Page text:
Travel Photography: 13 Essential Tips to Improve Your Shots
Do you love traveling and taking pictures? Why not combine the two? Travel photography is a popular hobby, but it might seem complicated to get into.
In this article, you will learn everything you need to know to improve your travel shots!
Before you start reading this, consider reading our article on photography. You will learn everything you need to know about taking some good pictures!
13 tips for improving your travel shots
If you want to improve your travel shots, we've made 13 easy-to-follow tips to improve your travel shots in no time.
1. Prepare for early mornings
If you want to take the best shots, you have to prepare to get up early.
If you see pictures of famous landmarks without tourists and go: "I wonder how they got there on a quiet day," the reality is that they didn't. They just got up early.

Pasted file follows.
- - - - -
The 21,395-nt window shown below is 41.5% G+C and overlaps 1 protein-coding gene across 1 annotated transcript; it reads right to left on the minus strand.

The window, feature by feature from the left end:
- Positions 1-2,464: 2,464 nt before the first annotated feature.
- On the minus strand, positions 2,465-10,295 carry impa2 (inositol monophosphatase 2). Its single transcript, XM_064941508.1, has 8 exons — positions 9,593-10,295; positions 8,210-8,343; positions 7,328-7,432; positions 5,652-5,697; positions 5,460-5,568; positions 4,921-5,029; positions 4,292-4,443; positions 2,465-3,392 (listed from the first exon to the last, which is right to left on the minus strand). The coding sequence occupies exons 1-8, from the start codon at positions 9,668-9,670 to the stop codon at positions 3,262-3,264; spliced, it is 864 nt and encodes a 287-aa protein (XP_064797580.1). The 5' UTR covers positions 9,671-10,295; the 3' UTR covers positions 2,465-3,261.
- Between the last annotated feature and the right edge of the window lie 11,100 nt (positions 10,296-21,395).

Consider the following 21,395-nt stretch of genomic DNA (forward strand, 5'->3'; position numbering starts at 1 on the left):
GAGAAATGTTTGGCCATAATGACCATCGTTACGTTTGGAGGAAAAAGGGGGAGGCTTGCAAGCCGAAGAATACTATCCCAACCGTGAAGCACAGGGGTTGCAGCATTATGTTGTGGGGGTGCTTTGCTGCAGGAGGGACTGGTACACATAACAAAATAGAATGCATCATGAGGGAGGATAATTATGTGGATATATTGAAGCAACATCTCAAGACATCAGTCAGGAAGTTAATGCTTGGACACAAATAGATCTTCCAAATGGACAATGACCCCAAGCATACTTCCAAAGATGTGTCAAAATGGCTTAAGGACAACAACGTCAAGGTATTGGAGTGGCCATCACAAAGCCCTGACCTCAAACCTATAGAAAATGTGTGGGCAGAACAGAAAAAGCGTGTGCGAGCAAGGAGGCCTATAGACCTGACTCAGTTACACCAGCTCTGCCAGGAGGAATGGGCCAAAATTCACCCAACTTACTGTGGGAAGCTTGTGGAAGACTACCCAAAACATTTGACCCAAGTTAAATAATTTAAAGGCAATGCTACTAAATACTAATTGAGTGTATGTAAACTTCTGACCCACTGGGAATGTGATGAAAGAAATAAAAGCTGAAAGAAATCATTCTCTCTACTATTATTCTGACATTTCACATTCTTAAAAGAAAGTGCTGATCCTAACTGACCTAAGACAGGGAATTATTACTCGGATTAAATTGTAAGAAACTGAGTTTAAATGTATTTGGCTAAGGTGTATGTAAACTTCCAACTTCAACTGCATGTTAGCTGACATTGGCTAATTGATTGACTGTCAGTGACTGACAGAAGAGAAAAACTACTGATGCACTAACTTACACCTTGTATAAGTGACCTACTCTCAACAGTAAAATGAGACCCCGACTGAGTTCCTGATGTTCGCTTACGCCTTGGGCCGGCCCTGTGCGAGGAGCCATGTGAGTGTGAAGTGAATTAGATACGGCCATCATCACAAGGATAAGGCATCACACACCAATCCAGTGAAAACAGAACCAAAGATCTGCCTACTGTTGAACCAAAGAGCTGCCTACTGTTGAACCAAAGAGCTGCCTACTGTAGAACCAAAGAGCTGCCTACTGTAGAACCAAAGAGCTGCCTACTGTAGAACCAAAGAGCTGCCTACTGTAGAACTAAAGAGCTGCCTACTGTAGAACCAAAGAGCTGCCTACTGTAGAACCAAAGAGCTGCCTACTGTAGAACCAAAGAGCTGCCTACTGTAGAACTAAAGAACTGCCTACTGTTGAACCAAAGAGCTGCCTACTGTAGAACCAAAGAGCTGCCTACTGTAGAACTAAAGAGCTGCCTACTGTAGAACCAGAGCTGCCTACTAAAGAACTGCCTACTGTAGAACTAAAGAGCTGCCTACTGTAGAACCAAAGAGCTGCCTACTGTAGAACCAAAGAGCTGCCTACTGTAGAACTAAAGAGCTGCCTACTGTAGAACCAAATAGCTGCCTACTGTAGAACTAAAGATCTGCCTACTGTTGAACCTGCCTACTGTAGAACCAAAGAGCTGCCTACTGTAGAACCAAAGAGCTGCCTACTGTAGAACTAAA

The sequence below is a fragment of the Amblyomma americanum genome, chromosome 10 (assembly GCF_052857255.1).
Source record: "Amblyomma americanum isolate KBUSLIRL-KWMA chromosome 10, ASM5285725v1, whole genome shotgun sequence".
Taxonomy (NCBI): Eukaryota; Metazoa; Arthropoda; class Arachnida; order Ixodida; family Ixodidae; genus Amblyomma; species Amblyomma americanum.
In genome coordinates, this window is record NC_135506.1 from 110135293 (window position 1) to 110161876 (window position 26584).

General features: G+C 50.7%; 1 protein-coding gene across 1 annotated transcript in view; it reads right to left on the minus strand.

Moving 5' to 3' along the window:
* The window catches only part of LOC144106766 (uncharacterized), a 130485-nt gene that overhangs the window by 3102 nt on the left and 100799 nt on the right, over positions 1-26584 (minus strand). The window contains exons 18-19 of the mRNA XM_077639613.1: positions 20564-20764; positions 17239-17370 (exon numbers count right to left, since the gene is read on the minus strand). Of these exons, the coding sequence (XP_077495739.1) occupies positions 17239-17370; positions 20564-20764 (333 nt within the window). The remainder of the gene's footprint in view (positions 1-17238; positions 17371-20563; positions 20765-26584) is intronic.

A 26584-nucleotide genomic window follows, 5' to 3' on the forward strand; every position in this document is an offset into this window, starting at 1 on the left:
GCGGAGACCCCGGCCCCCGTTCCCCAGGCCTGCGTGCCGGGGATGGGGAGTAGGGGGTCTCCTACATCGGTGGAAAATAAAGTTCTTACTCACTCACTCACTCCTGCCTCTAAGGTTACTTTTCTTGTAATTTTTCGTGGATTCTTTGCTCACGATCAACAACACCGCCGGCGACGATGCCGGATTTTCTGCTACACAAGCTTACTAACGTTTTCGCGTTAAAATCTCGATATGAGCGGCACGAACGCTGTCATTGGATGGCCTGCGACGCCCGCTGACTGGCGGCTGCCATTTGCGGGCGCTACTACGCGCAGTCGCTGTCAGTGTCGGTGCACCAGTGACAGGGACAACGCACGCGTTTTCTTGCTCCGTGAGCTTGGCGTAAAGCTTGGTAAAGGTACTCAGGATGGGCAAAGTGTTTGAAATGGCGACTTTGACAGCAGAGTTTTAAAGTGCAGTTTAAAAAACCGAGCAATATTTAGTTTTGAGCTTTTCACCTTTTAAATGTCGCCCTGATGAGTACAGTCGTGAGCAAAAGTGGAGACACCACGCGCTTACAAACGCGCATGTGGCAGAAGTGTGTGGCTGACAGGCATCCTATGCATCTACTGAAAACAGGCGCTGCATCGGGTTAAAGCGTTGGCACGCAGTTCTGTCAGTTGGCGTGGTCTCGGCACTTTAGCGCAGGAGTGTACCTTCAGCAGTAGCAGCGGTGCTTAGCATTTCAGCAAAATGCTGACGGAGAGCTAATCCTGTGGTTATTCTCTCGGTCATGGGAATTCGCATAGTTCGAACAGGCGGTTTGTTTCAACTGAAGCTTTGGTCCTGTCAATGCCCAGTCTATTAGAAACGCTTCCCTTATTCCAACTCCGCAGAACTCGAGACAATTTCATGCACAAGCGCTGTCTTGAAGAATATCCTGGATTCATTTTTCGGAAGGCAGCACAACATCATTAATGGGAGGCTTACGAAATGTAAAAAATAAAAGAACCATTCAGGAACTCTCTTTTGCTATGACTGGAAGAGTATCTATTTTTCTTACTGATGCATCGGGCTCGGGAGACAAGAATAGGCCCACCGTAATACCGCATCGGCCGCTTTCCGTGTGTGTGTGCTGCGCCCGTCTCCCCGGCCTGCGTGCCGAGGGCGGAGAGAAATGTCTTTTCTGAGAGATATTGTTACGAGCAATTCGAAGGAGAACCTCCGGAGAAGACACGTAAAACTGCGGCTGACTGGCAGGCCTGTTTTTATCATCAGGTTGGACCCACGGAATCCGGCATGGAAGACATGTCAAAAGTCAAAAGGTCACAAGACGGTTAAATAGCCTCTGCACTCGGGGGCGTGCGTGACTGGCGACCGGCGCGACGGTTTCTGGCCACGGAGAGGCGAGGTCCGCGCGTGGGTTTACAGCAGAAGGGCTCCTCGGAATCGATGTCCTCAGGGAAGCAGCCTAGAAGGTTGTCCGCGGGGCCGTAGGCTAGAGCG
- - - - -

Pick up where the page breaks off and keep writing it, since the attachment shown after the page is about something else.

If you want to avoid tourists and other photographers who haven't read this article yet, you should set your alarm clock early. Get moving before the rooster crows.
There are benefits to getting up early, such as the golden hour, but more about that later.
2. Scout location ahead of time
Scouting the area before the shoot is a good way to save time.
You can visit it, walk around, and think about some great shooting locations. This can be done in the daytime and can be done the day before a shoot.
You can also utilize the internet for your scouting research. Try to find travel guidebooks, videos, or photos from the area to help you get a better sense of the place.
You can also use Google Maps to look around and create your shot lists before visiting. The best method is to go there yourself. But if you're on a busy schedule, this is a great method for creating a shot list before traveling.
3. Focus shooting during golden hours
As mentioned earlier in the article, the golden hour is a great time to shoot. And incidentally, it is also in the early hours of the morning.
Golden hour is the hour(s) when the sun is close to the horizon, giving off a warm glow in the sky. It makes for great natural lighting for amazing-looking pictures.
Golden hour typically occurs in the first hour after dawn and an hour before sunset. So check the time of sunset and sunrise before you plan out your shoot.
You can also try shooting during Blue Hour(s), which is more complicated to find. Blue hour occurs when the sun is so far below the horizon that the sky looks completely blue. The remaining sunlight takes on a blue shade.